Police use breathalyzers to ensure public safety on the road, but breath alcohol testing is also common for those covered under DOT regulations for mandatory drug/alcohol screening, as well
as post-accident or reasonable suspicion testing or for anyone performing a safety-sensitive job. PEth alcohol testing is used to test for alcohol in the body as well, but using blood rather than breath. Want to know more about these tests at Oris? Read on!
alcohol PEth test dry blood spot
 

BAT - Breath Alcohol Test

Is blood drawn for this test?


Yes, by a licensed phlebotomist.




What do I need to bring with me?


Identification in the form of a company ID with photo, driver’s license or passport, and a Custody and Control Form if necessary.




How long does the test take?


The entire PEth test process usually takes about 30-45 minutes, including paperwork.




How long does it take to get the results?


Oris uses United States Drug Testing Laboratory (USDTL), and the results average 3-5 days.




How is this test conducted?


A licensed phlebotomist will collect the sample via venipuncture (needle and syringe). The sample will be sealed with tamper-evident tape, packaged in the appropriate pouch, and sent with all relevant custody and control paperwork to the lab.




What are EtG and EtS?


EtG is short for ethyl glucuronide - or ethanol, and EtS is ethyl sulfate. Both are direct biomarkers for alcohol, though EtS is considered the more minor of the two. The test for EtG is extremely accurate, has a fairly long window of detection, and doesn’t give a false positive in the case of fermentation, but only giving a positive result when alcohol is consumed. EtG (ethanol) is the intoxicating ingredient in wine, beer, and liquor and is quickly absorbed in the blood. It then affects all major organs in your body, including the heart and brain. About 90% of alcohol ingested will be metabolized by the liver, turning alcohol into acetaldehyde which is recognized as toxic by the body. There is a correlation here: The liver processes about one serving of alcohol/hour (or 12 oz beer, 4-5 oz wine or 1.25 oz of 80 proof liquor), so if a person drinks more than one serving of alcohol/hour, more of that alcohol will enter the bloodstream.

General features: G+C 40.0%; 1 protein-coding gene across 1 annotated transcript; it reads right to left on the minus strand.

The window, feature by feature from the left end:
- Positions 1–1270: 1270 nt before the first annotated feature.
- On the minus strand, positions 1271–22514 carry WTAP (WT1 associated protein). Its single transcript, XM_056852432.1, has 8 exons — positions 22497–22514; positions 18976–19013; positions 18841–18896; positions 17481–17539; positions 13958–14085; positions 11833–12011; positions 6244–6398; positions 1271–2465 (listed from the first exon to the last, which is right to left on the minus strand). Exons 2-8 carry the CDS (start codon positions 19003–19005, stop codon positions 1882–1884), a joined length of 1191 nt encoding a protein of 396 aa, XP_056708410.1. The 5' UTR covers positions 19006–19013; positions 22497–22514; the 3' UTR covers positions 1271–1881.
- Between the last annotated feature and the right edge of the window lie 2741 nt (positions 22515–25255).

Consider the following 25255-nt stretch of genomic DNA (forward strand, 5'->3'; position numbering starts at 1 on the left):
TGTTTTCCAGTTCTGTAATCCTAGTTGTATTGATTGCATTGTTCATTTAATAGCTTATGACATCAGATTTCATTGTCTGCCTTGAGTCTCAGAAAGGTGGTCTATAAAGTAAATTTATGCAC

What is the science behind this test?


The process, specifically, is gas chromatography, which separates ethanol from other alcohols.





 

PEth Test - Blood Spot

What does "PEth" mean?


PEth stands for "Phosphatidylethanol." Phosphatidylethanol is an abnormal phospholipid formed only in the presence of ethanol by an enzyme known as phospholipase D and it is stored in the red blood cell membrane. Because it is only found in the presence of ethanol - or alcohol - detection of PEth is considered a direct biomarker in determining alcohol exposure.




What do I need to bring with me?


Identification in the form of a company ID with photo, driver’s license or passport, and a Custody and Control Form if necessary.




How long does the test take?


The entire PEth test process usually takes about 30 minutes.




How long does it take to get the results?